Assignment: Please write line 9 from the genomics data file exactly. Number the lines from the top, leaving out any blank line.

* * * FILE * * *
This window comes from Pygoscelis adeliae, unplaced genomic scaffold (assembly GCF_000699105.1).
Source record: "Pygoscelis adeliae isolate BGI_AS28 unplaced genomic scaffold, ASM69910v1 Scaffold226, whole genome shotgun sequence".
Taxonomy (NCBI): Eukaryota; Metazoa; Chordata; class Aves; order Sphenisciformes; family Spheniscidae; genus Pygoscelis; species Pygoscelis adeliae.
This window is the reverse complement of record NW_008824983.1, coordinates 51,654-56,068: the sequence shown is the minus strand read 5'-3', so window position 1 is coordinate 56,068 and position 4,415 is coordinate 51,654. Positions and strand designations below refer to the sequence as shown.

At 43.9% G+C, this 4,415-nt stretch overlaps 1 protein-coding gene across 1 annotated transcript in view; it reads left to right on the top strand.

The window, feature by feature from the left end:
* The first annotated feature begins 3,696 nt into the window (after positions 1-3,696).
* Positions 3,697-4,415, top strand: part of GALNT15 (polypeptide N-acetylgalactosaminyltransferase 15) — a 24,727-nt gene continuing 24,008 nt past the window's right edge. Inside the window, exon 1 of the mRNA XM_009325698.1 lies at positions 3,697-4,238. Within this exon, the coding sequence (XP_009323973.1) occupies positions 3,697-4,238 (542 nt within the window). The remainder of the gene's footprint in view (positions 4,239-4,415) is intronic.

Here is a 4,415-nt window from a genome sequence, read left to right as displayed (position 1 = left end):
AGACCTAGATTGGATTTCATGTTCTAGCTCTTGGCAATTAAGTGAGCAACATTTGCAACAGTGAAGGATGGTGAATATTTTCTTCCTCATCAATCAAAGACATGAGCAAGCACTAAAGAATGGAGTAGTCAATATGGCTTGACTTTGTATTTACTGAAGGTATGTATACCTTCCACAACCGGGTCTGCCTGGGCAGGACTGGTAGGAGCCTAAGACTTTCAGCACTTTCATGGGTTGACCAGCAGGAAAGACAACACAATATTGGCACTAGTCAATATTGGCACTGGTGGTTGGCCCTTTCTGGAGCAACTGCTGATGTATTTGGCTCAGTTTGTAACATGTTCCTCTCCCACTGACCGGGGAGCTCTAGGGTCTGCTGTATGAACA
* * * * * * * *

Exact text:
Here is a 4,415-nt window from a genome sequence, read left to right as displayed (position 1 = left end):